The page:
iPhone app users – do you feel anxious about your investments’ safety – Apple doesn’t

Apple’s iTunesConnect system; the restrictive API; and the company’s definition of ‘spam’ prevent users from a better experience

Press release

February 11th 2013. Purchased software in the App Store often has to be updated with every new OS release – something which is normally done automatically by the developer for users. However, according to App Store policy, apps that are no longer being actively sold have to be removed entirely from the App Store, potentially leaving thousands of users without the proper ongoing support. At the same time, Apple’s iTunesConnect system does not permit developers to update software which is no longer available for sale and, as a result of this policy, these users can be left with incompatible software, out of step with the OS currently running on their phones, and frustrated.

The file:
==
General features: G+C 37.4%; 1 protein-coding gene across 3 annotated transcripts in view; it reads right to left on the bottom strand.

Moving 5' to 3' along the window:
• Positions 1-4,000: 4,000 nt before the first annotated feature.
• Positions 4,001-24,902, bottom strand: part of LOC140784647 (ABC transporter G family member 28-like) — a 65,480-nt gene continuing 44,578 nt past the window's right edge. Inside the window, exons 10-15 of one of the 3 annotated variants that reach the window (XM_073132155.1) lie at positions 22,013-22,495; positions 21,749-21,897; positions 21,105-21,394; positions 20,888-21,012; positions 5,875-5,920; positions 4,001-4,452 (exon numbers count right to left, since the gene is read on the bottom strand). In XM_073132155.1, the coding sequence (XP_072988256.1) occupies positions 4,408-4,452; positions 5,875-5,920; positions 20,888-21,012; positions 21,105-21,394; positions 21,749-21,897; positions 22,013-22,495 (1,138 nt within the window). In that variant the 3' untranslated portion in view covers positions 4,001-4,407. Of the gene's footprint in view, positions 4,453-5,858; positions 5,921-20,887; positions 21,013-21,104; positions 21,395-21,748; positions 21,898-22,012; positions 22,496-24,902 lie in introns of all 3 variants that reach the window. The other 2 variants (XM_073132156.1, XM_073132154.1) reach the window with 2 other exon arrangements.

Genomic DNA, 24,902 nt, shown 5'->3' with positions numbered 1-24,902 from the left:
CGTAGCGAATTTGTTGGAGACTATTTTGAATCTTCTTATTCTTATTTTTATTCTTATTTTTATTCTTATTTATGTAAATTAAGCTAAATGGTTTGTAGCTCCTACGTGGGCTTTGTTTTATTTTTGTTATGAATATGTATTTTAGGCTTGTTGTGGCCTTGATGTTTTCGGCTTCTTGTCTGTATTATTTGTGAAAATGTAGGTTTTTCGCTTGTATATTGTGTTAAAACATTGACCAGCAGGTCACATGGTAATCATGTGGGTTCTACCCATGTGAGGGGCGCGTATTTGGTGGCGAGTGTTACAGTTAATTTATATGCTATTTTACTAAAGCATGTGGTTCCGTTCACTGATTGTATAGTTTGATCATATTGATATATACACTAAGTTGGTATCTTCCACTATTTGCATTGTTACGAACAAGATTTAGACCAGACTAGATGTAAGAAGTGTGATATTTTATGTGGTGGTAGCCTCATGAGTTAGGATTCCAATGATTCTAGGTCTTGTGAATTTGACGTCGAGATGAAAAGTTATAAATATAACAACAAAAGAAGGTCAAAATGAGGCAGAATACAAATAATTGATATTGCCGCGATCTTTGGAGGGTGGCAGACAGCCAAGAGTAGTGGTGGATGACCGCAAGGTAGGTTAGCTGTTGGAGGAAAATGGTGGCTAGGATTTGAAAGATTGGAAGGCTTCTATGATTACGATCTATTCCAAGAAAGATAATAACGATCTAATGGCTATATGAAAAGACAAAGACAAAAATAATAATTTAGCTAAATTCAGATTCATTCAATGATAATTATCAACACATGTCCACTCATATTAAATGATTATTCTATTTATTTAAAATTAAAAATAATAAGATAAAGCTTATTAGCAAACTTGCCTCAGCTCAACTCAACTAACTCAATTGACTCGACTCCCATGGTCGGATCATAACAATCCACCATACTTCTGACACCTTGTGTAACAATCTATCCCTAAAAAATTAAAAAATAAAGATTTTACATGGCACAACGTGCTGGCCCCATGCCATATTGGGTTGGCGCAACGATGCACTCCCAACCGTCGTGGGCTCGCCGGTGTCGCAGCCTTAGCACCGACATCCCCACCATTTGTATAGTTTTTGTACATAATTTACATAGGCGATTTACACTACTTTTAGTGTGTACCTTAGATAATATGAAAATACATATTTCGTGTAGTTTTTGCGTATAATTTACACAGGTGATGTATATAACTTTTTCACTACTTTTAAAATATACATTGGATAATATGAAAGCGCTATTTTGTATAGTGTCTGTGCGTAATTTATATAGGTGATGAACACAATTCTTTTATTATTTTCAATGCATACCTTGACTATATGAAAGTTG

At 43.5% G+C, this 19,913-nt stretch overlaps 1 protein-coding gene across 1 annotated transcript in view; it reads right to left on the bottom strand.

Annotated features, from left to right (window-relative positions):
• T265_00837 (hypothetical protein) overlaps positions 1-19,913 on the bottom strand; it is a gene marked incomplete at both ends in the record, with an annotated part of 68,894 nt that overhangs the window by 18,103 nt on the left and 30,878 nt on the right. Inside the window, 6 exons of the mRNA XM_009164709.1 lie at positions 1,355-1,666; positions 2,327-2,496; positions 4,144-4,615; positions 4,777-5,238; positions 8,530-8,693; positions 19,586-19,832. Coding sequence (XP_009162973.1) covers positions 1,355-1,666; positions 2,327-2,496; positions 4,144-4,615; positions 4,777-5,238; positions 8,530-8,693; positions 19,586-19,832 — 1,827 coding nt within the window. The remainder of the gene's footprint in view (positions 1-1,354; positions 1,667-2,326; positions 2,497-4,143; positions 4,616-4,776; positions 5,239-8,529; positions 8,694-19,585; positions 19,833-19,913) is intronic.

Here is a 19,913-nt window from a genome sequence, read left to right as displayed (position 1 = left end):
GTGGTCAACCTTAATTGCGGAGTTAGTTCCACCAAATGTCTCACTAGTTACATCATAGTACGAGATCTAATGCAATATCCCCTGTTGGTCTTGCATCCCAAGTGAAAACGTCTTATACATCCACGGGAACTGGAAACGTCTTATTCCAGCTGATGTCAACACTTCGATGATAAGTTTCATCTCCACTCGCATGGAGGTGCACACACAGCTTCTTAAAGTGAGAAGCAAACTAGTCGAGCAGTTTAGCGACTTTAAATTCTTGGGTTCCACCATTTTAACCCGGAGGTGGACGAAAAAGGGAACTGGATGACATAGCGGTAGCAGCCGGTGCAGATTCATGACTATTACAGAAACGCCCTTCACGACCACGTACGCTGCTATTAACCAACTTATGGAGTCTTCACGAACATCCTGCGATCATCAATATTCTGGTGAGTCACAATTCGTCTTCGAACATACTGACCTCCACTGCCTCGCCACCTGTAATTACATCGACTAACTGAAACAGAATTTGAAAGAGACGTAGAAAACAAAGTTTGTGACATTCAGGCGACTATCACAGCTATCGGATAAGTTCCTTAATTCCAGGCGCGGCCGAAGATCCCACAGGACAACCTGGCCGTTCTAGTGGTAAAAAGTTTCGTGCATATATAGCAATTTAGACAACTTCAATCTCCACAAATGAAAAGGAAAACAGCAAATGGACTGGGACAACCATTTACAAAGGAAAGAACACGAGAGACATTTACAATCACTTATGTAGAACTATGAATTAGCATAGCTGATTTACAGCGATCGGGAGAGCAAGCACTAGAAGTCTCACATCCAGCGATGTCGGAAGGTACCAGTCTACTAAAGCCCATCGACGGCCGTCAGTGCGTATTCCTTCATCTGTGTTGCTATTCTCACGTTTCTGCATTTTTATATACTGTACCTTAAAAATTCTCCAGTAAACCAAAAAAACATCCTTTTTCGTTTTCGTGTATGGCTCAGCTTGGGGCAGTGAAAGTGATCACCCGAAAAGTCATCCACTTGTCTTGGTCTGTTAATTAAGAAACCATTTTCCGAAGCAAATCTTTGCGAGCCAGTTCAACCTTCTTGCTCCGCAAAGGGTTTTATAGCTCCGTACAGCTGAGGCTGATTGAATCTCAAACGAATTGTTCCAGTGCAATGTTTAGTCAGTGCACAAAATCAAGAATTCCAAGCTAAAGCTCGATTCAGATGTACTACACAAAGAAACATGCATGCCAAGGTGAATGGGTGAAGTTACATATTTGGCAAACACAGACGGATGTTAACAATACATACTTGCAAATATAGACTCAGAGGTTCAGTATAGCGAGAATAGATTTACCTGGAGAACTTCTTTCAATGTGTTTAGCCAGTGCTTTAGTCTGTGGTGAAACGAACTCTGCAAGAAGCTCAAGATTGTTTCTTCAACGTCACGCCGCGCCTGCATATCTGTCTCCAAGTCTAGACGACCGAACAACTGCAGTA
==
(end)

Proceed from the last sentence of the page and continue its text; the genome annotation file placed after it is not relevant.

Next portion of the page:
Paragon Software Group, a multi-platform developer of dictionary and reference applications since 1994, partners with the world’s leading lexicographers, bringing to the mobile market hundreds of reference titles for 30 languages, available for all popular mobile platforms.

With an average price of $24.99, premium dictionary content is licensed from the world’s foremost publishers, bringing the user the best and the most reliable translation and foreign language reference possible.

This quality content, coupled with innovative features, makes Paragon apps popular around the world and in high demand.

Naturally, users would expect to get full support for such an investment, regardless of any OS upgrade suggested by their phone manufacturer, in this case Apple.